We covered a wide range of emotions and ideas, including God, whether he can interfere in nature, and relationships. I told him things about the past, disappointment and how I thought I had avoided close relationships in order to avoid loss and bereavement, and now it had caught up with me all the same.

“You seem sure that you are going to have bad news,” he said at one point.

“That is what the doctors have told me,” I said. “They want you to get better but tell you it’s unlikely.”

As a therapist he knows all about the power of suggestion. He said that the original Maggie created her centres to be somewhere positive and full of hope, well away from the doctors and their mechanistic routine. Helping people, as she said, “not to lose the joy of living in the fear of dying.”

On the way home on the bus I felt extremely calm, and composed, as if I’d had a complete catharsis. It was more relaxing than two hours in a floatation tank, plus CD and all for free. Maggie’s is a truly wonderful charity.


At 10.30pm I picked up Nebulous, on BBC 7.

This is an hilarious parody of a Sci-fi series, starring Mark Gatiss as the stuffy English Professor Nebulous, the late Graham Crowden as something or other, and David Tennant as the evil Scottish Doctor B. That name was some kind of joke but I missed it as the puns and word play goes so fast it’s quite hard to follow.

This episode was all about health, or lack of it. Half the world’s population suddenly phoned in sick and seemed to have all the world’s worst, most disgusting diseases, real and imagined. “I wish I knew what to do about this to-do,” said Nebulous.

He eventually went down with “Tuesday disease,” when you can’t remember the correct day of the week.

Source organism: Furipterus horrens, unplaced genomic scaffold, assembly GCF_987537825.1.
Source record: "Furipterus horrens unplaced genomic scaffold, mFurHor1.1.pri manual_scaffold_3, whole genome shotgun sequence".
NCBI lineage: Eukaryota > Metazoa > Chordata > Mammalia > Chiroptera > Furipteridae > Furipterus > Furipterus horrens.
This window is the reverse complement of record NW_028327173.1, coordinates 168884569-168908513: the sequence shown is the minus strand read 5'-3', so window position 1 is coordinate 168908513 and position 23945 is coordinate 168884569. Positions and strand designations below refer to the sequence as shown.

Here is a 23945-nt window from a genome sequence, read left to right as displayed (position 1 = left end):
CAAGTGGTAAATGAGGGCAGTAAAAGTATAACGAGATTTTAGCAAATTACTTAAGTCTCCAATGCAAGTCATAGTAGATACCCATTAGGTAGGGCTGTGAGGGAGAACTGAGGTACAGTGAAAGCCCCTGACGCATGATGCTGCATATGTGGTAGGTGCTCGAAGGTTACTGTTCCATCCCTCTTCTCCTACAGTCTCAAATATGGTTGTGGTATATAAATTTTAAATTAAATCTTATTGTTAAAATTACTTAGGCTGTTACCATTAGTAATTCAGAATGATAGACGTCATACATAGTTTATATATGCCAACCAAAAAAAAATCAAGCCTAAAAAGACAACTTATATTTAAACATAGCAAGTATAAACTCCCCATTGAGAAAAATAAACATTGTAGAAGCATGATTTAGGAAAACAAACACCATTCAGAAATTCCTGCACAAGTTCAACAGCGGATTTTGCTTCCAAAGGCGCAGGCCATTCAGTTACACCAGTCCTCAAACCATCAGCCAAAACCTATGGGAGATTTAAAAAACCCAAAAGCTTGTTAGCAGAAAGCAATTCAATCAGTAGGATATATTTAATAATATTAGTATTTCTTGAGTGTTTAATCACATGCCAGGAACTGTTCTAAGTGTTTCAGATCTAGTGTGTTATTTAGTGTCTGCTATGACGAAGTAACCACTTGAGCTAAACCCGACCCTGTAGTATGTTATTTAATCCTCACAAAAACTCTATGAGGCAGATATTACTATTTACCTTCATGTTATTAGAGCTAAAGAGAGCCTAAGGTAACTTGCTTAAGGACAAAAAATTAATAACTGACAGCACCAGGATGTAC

“My brains are frying in the juices of their own fear,” he quipped. Many of us know how that feels. The best cure is Maggie’s, but didn’t appear to have one yet in outer space.

“You have been let down by your health. Health, the great destroyer,” said a horrible screaming robot. Well it seemed funny at the time.

Wednesday, 12 January 2011

Other People's Lives

I 10/1/11

I now visit a small health food shop in Turnham Green Terrace. It’s staffed by two lively youths who are very friendly and helpful.

Part with £20 for one small bottle of walnut oil and some Montmorency cherry juice. It’s like a new levy I have to pay; a hope of staying alive tax.

As I come out here the melodious fluting voice of a Chiswick lady saying, “I have heard that if you drink this green tea, it halves your chance of getting cancer.”

Remembered how scared I used to be of getting cancer. At the same time I was afraid of growing old. News of deaths of elderly people and old actors filled me with gloom. There is a saying that before the age of 40 you never think about death, after it, you think of nothing else. I used to identify with that.

Now I listen to reports of people’s deaths to ask anxiously what they died of? The actress Susannah York perished from cancer today, depressing, ominous, but she did reach 72. I now have no fear of growing old – it’s a cherished hope.